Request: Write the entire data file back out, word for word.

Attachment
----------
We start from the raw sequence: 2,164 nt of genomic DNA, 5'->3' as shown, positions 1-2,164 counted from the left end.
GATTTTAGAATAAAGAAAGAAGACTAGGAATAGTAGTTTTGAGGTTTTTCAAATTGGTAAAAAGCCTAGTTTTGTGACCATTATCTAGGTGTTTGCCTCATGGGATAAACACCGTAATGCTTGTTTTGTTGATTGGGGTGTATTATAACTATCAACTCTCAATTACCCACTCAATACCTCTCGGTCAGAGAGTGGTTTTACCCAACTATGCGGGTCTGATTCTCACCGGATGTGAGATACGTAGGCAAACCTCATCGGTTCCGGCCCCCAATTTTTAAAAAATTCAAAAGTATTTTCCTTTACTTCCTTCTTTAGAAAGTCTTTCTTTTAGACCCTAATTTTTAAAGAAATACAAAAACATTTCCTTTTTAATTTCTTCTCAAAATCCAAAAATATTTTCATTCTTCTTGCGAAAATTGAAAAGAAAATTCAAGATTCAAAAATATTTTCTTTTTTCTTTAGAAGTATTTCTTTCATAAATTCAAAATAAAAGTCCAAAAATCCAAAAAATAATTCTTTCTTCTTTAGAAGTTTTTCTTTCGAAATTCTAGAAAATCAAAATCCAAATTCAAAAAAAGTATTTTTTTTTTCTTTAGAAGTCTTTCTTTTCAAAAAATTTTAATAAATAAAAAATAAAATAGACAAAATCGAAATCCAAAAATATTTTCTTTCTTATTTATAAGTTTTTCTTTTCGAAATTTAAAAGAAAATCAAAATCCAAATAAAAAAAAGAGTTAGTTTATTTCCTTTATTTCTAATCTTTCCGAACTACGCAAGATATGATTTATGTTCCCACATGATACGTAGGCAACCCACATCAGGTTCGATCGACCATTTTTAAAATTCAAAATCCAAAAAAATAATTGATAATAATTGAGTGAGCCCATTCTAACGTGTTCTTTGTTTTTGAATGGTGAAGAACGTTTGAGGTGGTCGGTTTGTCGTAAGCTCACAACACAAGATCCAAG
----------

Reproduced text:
We start from the raw sequence: 2,164 nt of genomic DNA, 5'->3' as shown, positions 1-2,164 counted from the left end.
GATTTTAGAATAAAGAAAGAAGACTAGGAATAGTAGTTTTGAGGTTTTTCAAATTGGTAAAAAGCCTAGTTTTGTGACCATTATCTAGGTGTTTGCCTCATGGGATAAACACCGTAATGCTTGTTTTGTTGATTGGGGTGTATTATAACTATCAACTCTCAATTACCCACTCAATACCTCTCGGTCAGAGAGTGGTTTTACCCAACTATGCGGGTCTGATTCTCACCGGATGTGAGATACGTAGGCAAACCTCATCGGTTCCGGCCCCCAATTTTTAAAAAATTCAAAAGTATTTTCCTTTACTTCCTTCTTTAGAAAGTCTTTCTTTTAGACCCTAATTTTTAAAGAAATACAAAAACATTTCCTTTTTAATTTCTTCTCAAAATCCAAAAATATTTTCATTCTTCTTGCGAAAATTGAAAAGAAAATTCAAGATTCAAAAATATTTTCTTTTTTCTTTAGAAGTATTTCTTTCATAAATTCAAAATAAAAGTCCAAAAATCCAAAAAATAATTCTTTCTTCTTTAGAAGTTTTTCTTTCGAAATTCTAGAAAATCAAAATCCAAATTCAAAAAAAGTATTTTTTTTTTCTTTAGAAGTCTTTCTTTTCAAAAAATTTTAATAAATAAAAAATAAAATAGACAAAATCGAAATCCAAAAATATTTTCTTTCTTATTTATAAGTTTTTCTTTTCGAAATTTAAAAGAAAATCAAAATCCAAATAAAAAAAAGAGTTAGTTTATTTCCTTTATTTCTAATCTTTCCGAACTACGCAAGATATGATTTATGTTCCCACATGATACGTAGGCAACCCACATCAGGTTCGATCGACCATTTTTAAAATTCAAAATCCAAAAAAATAATTGATAATAATTGAGTGAGCCCATTCTAACGTGTTCTTTGTTTTTGAATGGTGAAGAACGTTTGAGGTGGTCGGTTTGTCGTAAGCTCACAACACAAGATCCAAG